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Op-Ed

Event Summary: The Direction of U.S. Foreign Policy

President George W. Bush may have a new presidential term ahead of him, but he will continue to be dogged by foreign policy challenges left over from his first four years in office, including the war in Iraq, the threat of nuclear proliferation in Iran and North Korea, the Israeli-Palestinian conflict, and a fractured trans-Atlantic relationship.

Experts at the Brookings Institution today suggested that Bush’s approach to foreign policy wouldn’t change significantly over the next four years in large part because of the Administration’s steadfast commitment to a worldview that condones unilateral action.

“There couldn’t be a greater misreading of what to expect in a second term than to think that Bush’s emphasis is going to be on pursuing a different course,” said Senior Fellow Philip H. Gordon, who directs Brookings’ Center on the United States and Europe. “The Bush administration absolutely thinks that they’re on the right track and they will stay on that track.”

Gordon said that Bush’s reelection was not embraced by most Europeans, many of whom have objected to Bush’s preemptive war in Iraq and his withdrawal from several international treaties and organizations. Still, Gordon said that Europeans will have to accept Bush because the United States and Europe still “profoundly need each other and continue to share common interests.”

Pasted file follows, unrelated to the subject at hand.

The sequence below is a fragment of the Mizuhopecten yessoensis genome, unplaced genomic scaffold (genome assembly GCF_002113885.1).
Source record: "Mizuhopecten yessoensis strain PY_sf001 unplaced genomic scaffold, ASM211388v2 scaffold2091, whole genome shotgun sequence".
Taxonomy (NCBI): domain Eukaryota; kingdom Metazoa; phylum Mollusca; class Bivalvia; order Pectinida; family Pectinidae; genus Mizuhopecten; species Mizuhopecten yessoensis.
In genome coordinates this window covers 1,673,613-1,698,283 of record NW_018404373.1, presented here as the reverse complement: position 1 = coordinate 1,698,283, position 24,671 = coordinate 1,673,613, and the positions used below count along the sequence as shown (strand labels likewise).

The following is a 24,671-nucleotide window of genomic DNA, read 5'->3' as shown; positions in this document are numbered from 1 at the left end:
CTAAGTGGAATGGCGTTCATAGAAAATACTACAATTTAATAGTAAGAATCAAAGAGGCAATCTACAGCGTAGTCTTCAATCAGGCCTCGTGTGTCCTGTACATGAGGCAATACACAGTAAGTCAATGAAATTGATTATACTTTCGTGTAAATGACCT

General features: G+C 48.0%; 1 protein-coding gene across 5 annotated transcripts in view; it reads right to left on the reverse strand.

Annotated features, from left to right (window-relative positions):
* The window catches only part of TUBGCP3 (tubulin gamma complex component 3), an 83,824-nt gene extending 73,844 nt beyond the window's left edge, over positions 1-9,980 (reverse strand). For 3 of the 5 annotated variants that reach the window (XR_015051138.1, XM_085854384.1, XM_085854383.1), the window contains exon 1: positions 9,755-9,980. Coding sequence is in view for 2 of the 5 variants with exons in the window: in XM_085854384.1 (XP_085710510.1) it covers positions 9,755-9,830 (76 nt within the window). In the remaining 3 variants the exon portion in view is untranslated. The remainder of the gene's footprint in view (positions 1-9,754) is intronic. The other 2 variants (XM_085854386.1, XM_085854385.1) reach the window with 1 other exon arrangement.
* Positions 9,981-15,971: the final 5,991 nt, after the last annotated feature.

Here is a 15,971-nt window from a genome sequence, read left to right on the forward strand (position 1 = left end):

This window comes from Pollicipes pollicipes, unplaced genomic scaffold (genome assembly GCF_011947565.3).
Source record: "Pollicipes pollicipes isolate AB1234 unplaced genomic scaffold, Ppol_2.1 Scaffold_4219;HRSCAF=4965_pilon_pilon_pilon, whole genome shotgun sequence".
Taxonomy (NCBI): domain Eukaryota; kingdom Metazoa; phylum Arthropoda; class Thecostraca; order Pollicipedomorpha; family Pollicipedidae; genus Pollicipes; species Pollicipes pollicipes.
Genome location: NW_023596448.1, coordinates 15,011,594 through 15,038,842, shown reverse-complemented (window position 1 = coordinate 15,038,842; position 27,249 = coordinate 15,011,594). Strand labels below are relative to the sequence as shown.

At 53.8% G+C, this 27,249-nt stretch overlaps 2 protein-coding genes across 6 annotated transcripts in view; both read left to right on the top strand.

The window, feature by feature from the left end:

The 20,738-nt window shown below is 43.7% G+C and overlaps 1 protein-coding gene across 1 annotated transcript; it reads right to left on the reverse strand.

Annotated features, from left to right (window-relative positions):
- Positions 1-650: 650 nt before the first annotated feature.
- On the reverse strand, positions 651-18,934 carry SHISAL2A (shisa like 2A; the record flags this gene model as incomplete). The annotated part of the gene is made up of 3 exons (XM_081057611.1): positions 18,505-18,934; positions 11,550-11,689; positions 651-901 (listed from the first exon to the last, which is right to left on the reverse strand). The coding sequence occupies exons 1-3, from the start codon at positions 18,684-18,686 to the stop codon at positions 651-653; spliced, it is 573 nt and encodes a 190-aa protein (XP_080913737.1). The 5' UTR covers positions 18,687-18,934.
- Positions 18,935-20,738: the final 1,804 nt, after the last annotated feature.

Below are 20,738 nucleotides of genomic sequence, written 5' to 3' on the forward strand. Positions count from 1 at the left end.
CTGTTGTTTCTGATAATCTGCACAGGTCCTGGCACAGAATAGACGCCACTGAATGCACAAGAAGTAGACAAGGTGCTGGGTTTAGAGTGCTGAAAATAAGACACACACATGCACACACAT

One of the few Europeans leaders to openly welcome Bush’s reelection was British Prime Minister Tony Blair, who has remained a committed ally in the U.S.-led war on terror and a close friend of Bush. Gordon said Blair’s political standing actually might have been bolstered by a Bush loss, which could have removed the “ball and chain” that Bush has hitched around Blair in the eyes of many British citizens, according to Gordon.

The situation that will dominate the president’s agenda over the next four years—as it has the previous two—is Iraq. Brookings Senior Fellow Martin Indyk laid out the options for the Bush administration this way:

“They can try to focus on the stabilization process, get the training in place for security forces, get reconstruction going, bring the Sunnis in, and create a process that would eventually bring on elections and democratization. On the other hand, they could end up pursuing a policy that could generate a strategic collapse, in which case we have a Vietnam scenario, and will be forced to withdraw with our tail between our legs. There are little options between the two.”

Although the administration’s difficulties in Iraq may mirror those during Bush’s first term, Bush could confront new dilemmas in both Iran and North Korea, two countries that flexed their nuclear muscles over the past four years.

With Iran, Indyk said, the administration “needs to bite the bullet here and confront the problem.” Thus far, the administration has largely left the problem of Iran to the Europeans. Indyk said that the Europeans would not take a hard line against Iran, leaving the United States to engage Iranians directly. “It’s not a simple choice,” Indyk said, adding that a pre-emptive strike against Iran is always a possibility, and the mere mention of military action could force Iranians to the negotiating table.